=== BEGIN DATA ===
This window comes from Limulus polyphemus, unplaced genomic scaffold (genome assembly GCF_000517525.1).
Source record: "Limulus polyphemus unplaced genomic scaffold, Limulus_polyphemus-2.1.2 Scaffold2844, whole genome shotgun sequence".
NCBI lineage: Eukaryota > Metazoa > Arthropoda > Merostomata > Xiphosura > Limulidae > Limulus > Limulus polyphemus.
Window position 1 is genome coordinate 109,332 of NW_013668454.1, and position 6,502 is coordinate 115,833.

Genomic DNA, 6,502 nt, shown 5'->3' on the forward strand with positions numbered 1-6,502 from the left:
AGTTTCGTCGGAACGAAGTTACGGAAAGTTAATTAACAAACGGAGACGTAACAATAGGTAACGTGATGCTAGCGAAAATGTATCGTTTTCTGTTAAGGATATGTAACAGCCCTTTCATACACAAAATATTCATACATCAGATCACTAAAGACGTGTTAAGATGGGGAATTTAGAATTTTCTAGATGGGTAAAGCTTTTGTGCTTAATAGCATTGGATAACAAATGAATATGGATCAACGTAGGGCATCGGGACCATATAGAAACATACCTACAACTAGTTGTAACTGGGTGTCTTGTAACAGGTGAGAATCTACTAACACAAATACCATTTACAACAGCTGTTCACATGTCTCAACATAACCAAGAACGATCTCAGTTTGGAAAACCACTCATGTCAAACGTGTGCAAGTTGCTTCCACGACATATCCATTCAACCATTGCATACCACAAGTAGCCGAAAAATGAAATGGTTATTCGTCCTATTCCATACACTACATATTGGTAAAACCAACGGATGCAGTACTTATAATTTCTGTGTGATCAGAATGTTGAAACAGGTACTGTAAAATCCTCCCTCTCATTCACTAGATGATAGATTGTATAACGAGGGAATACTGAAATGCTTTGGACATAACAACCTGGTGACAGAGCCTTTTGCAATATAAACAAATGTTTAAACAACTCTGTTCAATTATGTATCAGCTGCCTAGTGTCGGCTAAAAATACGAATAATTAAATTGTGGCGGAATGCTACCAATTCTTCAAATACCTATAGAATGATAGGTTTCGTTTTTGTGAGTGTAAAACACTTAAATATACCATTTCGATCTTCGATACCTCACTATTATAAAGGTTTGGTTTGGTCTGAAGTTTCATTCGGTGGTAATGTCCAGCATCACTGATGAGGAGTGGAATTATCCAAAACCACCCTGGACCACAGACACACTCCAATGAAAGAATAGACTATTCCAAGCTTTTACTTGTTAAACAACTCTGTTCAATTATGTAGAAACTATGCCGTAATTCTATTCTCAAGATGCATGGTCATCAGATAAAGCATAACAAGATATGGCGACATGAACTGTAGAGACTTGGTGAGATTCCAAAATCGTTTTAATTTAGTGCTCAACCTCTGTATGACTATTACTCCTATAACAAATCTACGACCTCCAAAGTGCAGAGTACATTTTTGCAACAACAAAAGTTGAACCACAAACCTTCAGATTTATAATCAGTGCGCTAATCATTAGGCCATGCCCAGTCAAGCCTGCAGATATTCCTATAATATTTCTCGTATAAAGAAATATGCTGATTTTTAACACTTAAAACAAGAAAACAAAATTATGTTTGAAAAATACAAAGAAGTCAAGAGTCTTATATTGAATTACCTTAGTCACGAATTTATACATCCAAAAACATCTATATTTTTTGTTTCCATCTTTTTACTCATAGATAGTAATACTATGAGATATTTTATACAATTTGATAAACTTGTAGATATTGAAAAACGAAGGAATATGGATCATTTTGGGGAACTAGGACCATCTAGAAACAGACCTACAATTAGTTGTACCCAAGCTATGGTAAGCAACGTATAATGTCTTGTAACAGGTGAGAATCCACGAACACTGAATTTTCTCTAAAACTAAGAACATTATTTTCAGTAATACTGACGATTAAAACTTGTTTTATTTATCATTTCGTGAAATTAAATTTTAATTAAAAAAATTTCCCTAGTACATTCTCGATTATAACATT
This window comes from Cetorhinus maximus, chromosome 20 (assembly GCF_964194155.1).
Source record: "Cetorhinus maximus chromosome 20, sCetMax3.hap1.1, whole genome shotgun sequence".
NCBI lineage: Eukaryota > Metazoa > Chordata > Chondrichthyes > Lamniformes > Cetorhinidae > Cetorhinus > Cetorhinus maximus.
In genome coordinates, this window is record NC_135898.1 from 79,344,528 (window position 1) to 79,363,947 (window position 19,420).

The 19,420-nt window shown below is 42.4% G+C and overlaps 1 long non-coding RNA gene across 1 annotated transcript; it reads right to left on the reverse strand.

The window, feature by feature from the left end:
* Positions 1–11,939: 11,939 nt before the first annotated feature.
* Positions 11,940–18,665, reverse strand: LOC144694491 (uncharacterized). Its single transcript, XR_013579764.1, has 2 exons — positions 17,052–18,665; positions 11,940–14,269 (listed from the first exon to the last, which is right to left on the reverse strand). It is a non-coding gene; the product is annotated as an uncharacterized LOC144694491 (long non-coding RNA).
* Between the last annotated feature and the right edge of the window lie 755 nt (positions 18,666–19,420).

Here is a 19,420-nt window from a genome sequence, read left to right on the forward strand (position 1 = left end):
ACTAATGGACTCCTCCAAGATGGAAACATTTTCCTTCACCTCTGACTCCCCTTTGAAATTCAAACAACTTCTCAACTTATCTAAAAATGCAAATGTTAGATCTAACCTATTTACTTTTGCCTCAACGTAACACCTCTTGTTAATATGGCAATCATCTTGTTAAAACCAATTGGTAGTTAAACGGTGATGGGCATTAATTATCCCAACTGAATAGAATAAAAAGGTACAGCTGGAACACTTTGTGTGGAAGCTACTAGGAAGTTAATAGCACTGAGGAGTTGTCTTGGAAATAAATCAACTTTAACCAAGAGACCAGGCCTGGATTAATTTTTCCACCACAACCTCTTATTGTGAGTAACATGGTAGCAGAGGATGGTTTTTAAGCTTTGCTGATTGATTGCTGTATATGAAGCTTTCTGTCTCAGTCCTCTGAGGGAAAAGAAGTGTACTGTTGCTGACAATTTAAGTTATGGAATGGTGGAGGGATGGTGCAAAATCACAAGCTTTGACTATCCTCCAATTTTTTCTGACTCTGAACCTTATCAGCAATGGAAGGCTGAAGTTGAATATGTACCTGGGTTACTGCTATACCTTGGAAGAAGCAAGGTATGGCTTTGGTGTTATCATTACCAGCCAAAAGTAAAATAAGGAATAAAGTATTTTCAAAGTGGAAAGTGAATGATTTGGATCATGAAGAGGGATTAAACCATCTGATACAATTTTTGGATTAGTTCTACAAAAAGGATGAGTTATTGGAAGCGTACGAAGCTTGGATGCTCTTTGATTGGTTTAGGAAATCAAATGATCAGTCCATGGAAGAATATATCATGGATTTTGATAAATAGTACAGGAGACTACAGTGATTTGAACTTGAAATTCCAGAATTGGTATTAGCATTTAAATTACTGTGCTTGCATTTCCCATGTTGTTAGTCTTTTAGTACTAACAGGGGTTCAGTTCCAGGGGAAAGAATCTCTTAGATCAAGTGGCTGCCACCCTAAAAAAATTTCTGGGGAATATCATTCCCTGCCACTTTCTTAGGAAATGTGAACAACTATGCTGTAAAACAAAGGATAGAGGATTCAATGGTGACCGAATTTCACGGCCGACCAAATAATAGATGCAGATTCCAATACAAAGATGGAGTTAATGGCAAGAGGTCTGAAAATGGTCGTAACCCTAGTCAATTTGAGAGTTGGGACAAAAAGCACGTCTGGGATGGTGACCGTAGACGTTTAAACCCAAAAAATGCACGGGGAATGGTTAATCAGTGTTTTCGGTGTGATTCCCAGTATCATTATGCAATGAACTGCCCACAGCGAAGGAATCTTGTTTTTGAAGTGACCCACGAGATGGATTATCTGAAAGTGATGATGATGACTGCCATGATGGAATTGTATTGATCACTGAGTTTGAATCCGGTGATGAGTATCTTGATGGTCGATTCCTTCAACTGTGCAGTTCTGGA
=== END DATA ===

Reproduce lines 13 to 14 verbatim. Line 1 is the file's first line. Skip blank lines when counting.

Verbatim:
* Positions 1–11,939: 11,939 nt before the first annotated feature.
* Positions 11,940–18,665, reverse strand: LOC144694491 (uncharacterized). Its single transcript, XR_013579764.1, has 2 exons — positions 17,052–18,665; positions 11,940–14,269 (listed from the first exon to the last, which is right to left on the reverse strand). It is a non-coding gene; the product is annotated as an uncharacterized LOC144694491 (long non-coding RNA).